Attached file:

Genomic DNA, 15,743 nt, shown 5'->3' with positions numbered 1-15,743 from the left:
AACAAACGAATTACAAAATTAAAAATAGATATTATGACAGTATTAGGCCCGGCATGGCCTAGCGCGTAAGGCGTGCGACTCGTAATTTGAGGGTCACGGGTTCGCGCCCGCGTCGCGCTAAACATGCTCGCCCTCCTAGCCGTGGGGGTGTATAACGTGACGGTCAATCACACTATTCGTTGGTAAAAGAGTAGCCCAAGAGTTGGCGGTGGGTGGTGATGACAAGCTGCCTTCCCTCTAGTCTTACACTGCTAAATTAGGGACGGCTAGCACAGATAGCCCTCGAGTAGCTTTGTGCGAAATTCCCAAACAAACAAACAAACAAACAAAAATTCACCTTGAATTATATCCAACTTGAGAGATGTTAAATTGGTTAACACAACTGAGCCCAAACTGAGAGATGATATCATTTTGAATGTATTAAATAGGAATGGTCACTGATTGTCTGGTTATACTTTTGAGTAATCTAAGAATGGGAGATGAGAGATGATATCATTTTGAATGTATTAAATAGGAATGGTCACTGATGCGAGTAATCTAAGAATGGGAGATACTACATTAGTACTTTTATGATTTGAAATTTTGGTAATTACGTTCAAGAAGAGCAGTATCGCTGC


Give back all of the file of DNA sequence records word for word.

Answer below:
Genomic DNA, 15,743 nt, shown 5'->3' with positions numbered 1-15,743 from the left:
AACAAACGAATTACAAAATTAAAAATAGATATTATGACAGTATTAGGCCCGGCATGGCCTAGCGCGTAAGGCGTGCGACTCGTAATTTGAGGGTCACGGGTTCGCGCCCGCGTCGCGCTAAACATGCTCGCCCTCCTAGCCGTGGGGGTGTATAACGTGACGGTCAATCACACTATTCGTTGGTAAAAGAGTAGCCCAAGAGTTGGCGGTGGGTGGTGATGACAAGCTGCCTTCCCTCTAGTCTTACACTGCTAAATTAGGGACGGCTAGCACAGATAGCCCTCGAGTAGCTTTGTGCGAAATTCCCAAACAAACAAACAAACAAACAAAAATTCACCTTGAATTATATCCAACTTGAGAGATGTTAAATTGGTTAACACAACTGAGCCCAAACTGAGAGATGATATCATTTTGAATGTATTAAATAGGAATGGTCACTGATTGTCTGGTTATACTTTTGAGTAATCTAAGAATGGGAGATGAGAGATGATATCATTTTGAATGTATTAAATAGGAATGGTCACTGATGCGAGTAATCTAAGAATGGGAGATACTACATTAGTACTTTTATGATTTGAAATTTTGGTAATTACGTTCAAGAAGAGCAGTATCGCTGC